The following is quoted direct from Tripper – Indonesia

Cinnamon:
Prices began moving up during Q4 of 2012 and appreciated almost 15% before stabilizing in April of this year. Since then we have witnessed a slight correction (- 2 %). With the rainy season coming to an end, it is unlikely prices should rise again and unless there is a sudden strong demand for bark, prices should keep falling another 2 – 3 %.

Nutmeg & Mace:
North Sulawesi and the neighbouring islands of Siau and Sangihe account for around half of all Indonesia’s exports. The volume of exports is estimated at around 3,500 MT in 2012 but exporters feel volume could drop by as much as 500 MT in 2013, mainly due to quality issues (EC restrictions related to Aflatoxin levels). Prices have been quite stable over the last 6 months.

Cloves:
After soaring up to US$ 28/Kg back in 2011, prices have shown more stability hovering between $12-13 US per kg. Clove traders would like to drive prices to US$ 15/Kg but local cigarette companies combining sufficient inventory with wise purchasing strategy have so far made all the right moves and prices have remained stable. A lot will now depend on the upcoming crop, which will run from May through September

 

Vanilla:
After years of depressed prices, vanilla is finally appreciating itself. In recent months, we have witnessed a sharp increase in prices due to low stock availability. Shippers in Madagascar have had real problems getting the necessary volume needed to fulfil their contracts and therefore have started a local bidding war that has resulted in a price increase of more than 100%. The good thing is that the vanilla prices were so low that today’s increased prices are still within range. Our past experience is that when vanilla was around $50 US/Kg we saw an interest from a lot of different origins to grow and the quality then improves. The 2012 Madagascar crop has now been all sold and we are going to have to wait until the 3rd quarter of this year to see any new crop. Even though every vanilla report for the past 5 years has predicted this price increase, we have seen a reluctance from buyers to commit early, which might cause them to resort to buying on the spot during summer at high prices. This sharp increase in Madagascar has obviously had impact with other origins. Indonesian, speculators that had taken a position a few years back have now started moving some lots but the quality is poor and the flavour is bad (vanilla traders in Indonesia often play with cloves and store the 2 commodities in same warehouse, therefore affecting the vanilla’s flavour). With higher price we hope that PNG will be back in the game. It’s our belief that within the next few months buyers will pressure their suppliers to ship early, creating a negative impact upon the crop. We predict an initial of 20% increase from today’s price that will stabilize itself if the crop can fulfil all its contracts. We can see two potential Jokers to stabilize the price: Inventory in Europe still estimated at over 500MT will start being offered, which will ease the pressure. With Indo/PNG’s high quality in the fifties, these two origins will be pulled back in the game. PNG has been really quiet these past 5 years, but the vines are still very healthy and could easily come back in the market with a huge crop if the price is right.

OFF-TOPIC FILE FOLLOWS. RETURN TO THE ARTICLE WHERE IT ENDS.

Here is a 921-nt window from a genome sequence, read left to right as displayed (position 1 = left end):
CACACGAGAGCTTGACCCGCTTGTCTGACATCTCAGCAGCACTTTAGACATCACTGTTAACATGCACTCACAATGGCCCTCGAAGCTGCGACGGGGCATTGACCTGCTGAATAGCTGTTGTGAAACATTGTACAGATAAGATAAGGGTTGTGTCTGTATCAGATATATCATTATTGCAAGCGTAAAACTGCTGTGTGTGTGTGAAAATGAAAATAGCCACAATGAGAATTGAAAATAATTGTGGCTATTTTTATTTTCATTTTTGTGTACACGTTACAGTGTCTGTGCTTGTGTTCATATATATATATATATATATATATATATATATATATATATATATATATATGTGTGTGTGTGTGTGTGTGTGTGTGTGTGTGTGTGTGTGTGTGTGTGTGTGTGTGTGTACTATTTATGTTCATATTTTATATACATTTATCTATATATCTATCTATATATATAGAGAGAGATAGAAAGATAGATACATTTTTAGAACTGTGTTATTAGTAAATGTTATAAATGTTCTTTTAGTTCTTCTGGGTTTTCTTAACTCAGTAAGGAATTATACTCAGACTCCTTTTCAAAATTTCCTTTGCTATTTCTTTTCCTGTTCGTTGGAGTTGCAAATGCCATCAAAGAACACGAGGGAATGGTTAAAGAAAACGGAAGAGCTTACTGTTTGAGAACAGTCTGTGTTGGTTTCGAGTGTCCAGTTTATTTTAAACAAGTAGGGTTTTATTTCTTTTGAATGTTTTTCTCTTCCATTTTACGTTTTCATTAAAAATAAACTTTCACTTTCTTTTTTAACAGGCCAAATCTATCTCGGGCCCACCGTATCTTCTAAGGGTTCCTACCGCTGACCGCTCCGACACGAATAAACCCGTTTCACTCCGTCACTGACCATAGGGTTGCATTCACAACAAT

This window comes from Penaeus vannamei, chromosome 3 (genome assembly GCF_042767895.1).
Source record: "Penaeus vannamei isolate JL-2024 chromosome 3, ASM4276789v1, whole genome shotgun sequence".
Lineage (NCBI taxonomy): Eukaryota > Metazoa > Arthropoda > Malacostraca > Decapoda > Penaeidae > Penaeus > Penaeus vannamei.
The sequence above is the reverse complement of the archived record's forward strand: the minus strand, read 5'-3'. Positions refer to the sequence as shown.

Conclusion
Vanilla prices are currently at ideal level for us to see farmers and shippers around the world motivated tending to this complicated trade. Stable vanilla prices ultimately means good news. The worst that could happen now is that prices start spiralling out of control and further damage this delicate trade.

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Andrew Barker

An international food broker, with main activity in spices and herbs.